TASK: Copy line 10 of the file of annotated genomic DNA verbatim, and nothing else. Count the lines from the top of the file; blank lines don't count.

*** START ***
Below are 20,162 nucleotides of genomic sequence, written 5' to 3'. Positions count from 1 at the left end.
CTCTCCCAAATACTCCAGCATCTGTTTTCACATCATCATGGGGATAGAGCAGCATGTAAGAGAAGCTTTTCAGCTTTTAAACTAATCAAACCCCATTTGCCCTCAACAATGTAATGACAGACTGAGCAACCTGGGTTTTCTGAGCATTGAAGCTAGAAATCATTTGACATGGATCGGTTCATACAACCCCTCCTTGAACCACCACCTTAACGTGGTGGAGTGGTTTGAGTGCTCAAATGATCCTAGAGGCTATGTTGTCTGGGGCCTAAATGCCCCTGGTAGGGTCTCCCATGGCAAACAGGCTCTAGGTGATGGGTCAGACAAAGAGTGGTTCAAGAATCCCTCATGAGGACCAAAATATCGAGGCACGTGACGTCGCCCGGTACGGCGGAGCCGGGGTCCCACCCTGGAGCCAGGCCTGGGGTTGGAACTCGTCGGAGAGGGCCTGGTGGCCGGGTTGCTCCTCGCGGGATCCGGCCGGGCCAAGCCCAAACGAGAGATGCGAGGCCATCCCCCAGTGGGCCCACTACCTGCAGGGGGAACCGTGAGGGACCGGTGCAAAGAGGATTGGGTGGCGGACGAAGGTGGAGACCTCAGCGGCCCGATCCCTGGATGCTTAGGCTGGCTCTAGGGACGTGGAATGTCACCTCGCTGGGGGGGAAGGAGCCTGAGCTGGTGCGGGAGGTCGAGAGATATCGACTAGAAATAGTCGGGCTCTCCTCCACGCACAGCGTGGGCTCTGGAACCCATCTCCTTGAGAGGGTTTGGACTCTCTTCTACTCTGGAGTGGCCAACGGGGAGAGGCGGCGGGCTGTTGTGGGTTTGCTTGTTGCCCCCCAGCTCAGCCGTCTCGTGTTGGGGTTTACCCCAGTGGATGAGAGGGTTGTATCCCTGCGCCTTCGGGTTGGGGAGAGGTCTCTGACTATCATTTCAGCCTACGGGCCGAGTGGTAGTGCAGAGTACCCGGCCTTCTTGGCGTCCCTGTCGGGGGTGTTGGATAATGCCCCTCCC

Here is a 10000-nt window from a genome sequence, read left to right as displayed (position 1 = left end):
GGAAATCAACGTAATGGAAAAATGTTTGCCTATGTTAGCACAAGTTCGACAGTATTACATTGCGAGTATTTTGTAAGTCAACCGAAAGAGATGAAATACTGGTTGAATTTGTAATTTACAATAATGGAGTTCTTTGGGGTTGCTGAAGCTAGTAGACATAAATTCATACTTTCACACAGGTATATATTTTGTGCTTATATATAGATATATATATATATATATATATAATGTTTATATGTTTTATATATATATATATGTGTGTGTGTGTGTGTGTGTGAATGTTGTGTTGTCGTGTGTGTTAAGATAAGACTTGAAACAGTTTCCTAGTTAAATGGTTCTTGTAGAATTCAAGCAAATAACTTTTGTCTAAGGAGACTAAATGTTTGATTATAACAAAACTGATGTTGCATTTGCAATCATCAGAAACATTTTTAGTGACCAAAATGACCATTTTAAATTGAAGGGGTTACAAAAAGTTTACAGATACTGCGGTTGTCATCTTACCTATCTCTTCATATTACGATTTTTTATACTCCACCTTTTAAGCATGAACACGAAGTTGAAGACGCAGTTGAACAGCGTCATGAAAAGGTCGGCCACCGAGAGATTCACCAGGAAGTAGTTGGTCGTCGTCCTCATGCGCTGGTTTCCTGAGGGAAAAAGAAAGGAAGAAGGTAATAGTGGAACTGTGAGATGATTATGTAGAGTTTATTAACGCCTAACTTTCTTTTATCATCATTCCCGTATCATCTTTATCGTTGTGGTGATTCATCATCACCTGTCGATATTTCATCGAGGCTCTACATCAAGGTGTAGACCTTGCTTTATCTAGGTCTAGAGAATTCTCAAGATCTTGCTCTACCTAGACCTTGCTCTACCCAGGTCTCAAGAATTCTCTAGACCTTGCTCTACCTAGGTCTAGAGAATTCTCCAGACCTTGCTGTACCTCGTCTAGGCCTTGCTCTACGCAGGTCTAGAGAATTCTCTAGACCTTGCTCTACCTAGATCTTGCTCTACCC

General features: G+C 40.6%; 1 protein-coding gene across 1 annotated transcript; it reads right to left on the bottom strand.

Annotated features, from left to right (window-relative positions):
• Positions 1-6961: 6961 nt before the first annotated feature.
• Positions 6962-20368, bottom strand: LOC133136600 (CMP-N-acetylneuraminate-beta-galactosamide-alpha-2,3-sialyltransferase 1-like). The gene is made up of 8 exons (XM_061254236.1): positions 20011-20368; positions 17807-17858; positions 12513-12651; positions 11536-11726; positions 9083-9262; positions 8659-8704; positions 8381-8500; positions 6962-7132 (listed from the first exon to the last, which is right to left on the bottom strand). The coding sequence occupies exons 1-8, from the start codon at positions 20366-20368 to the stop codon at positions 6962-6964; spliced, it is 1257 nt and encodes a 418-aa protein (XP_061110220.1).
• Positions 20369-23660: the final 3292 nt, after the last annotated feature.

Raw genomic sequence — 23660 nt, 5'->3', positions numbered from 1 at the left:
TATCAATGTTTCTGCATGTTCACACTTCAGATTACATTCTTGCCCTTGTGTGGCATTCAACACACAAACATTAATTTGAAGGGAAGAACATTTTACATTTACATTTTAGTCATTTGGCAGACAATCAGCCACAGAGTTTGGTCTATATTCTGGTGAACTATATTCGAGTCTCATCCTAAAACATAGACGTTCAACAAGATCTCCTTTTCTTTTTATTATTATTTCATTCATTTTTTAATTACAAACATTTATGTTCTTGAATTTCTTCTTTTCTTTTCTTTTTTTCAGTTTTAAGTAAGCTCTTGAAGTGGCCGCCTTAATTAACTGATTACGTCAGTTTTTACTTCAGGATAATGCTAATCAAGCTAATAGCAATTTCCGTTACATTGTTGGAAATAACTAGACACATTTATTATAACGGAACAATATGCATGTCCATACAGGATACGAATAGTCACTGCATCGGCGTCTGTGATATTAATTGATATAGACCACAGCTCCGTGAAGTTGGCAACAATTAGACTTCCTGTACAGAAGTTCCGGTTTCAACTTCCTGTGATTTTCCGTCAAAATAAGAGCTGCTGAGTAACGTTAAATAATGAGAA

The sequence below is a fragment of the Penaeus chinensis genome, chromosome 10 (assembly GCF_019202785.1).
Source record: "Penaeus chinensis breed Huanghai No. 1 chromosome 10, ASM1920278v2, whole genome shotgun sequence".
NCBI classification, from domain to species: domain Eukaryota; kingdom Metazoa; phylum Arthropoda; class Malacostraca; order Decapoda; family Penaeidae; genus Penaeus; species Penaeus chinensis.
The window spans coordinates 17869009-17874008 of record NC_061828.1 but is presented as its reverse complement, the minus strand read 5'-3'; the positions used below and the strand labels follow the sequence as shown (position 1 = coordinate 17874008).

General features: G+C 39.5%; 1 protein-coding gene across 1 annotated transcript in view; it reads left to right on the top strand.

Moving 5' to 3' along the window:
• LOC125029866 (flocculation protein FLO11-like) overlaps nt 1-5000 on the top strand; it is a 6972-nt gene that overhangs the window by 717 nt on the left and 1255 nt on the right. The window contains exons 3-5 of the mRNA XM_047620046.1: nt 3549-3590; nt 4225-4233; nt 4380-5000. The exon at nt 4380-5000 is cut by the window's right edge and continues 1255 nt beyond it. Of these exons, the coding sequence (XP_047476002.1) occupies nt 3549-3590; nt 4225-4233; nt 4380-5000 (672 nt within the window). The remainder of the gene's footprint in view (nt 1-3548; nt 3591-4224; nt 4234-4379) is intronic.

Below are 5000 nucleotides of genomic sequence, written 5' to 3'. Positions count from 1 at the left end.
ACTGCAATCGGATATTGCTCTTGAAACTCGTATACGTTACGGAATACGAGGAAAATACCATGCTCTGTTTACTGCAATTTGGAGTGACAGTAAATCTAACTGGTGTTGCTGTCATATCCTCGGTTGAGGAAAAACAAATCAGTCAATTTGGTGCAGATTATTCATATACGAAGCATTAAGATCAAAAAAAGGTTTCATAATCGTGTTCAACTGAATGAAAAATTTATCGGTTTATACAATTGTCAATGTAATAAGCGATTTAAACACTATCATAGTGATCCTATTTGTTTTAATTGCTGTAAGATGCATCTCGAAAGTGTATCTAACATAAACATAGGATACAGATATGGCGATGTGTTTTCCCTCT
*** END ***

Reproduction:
Raw genomic sequence — 23660 nt, 5'->3', positions numbered from 1 at the left: